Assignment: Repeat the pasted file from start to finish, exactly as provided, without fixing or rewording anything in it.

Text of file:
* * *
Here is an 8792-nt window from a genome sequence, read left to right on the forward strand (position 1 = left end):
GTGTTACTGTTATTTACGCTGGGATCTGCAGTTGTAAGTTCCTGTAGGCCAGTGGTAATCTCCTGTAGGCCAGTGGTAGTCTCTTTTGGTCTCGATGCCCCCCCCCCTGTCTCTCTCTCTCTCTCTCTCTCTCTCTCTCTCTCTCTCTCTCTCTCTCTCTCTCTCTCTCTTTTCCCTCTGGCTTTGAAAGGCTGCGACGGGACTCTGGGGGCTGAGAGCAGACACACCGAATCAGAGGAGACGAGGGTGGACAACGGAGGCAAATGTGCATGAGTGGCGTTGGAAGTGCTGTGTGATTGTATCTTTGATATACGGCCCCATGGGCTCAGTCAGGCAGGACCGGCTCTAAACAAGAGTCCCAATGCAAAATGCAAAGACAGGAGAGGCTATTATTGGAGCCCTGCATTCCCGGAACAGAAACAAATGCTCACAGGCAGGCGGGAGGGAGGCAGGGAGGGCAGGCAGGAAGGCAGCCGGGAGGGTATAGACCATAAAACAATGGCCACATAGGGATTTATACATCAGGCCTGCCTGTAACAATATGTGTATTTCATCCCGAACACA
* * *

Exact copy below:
Here is an 8792-nt window from a genome sequence, read left to right on the forward strand (position 1 = left end):
GTGTTACTGTTATTTACGCTGGGATCTGCAGTTGTAAGTTCCTGTAGGCCAGTGGTAATCTCCTGTAGGCCAGTGGTAGTCTCTTTTGGTCTCGATGCCCCCCCCCCTGTCTCTCTCTCTCTCTCTCTCTCTCTCTCTCTCTCTCTCTCTCTCTCTCTCTCTCTCTCTCTTTTCCCTCTGGCTTTGAAAGGCTGCGACGGGACTCTGGGGGCTGAGAGCAGACACACCGAATCAGAGGAGACGAGGGTGGACAACGGAGGCAAATGTGCATGAGTGGCGTTGGAAGTGCTGTGTGATTGTATCTTTGATATACGGCCCCATGGGCTCAGTCAGGCAGGACCGGCTCTAAACAAGAGTCCCAATGCAAAATGCAAAGACAGGAGAGGCTATTATTGGAGCCCTGCATTCCCGGAACAGAAACAAATGCTCACAGGCAGGCGGGAGGGAGGCAGGGAGGGCAGGCAGGAAGGCAGCCGGGAGGGTATAGACCATAAAACAATGGCCACATAGGGATTTATACATCAGGCCTGCCTGTAACAATATGTGTATTTCATCCCGAACACA